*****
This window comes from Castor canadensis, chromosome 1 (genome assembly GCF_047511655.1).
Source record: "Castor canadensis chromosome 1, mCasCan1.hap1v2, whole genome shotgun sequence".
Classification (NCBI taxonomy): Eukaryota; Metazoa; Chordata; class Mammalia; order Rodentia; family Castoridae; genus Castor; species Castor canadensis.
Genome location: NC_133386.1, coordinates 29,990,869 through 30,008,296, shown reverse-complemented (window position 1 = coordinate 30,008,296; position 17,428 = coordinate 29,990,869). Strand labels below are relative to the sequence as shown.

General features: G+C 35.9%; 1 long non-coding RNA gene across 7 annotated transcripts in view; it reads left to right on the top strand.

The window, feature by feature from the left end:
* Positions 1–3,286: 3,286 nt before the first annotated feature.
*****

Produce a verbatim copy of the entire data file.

This window comes from Castor canadensis, chromosome 1 (genome assembly GCF_047511655.1).
Source record: "Castor canadensis chromosome 1, mCasCan1.hap1v2, whole genome shotgun sequence".
Classification (NCBI taxonomy): Eukaryota; Metazoa; Chordata; class Mammalia; order Rodentia; family Castoridae; genus Castor; species Castor canadensis.
Genome location: NC_133386.1, coordinates 29,990,869 through 30,008,296, shown reverse-complemented (window position 1 = coordinate 30,008,296; position 17,428 = coordinate 29,990,869). Strand labels below are relative to the sequence as shown.

General features: G+C 35.9%; 1 long non-coding RNA gene across 7 annotated transcripts in view; it reads left to right on the top strand.

The window, feature by feature from the left end:
* Positions 1–3,286: 3,286 nt before the first annotated feature.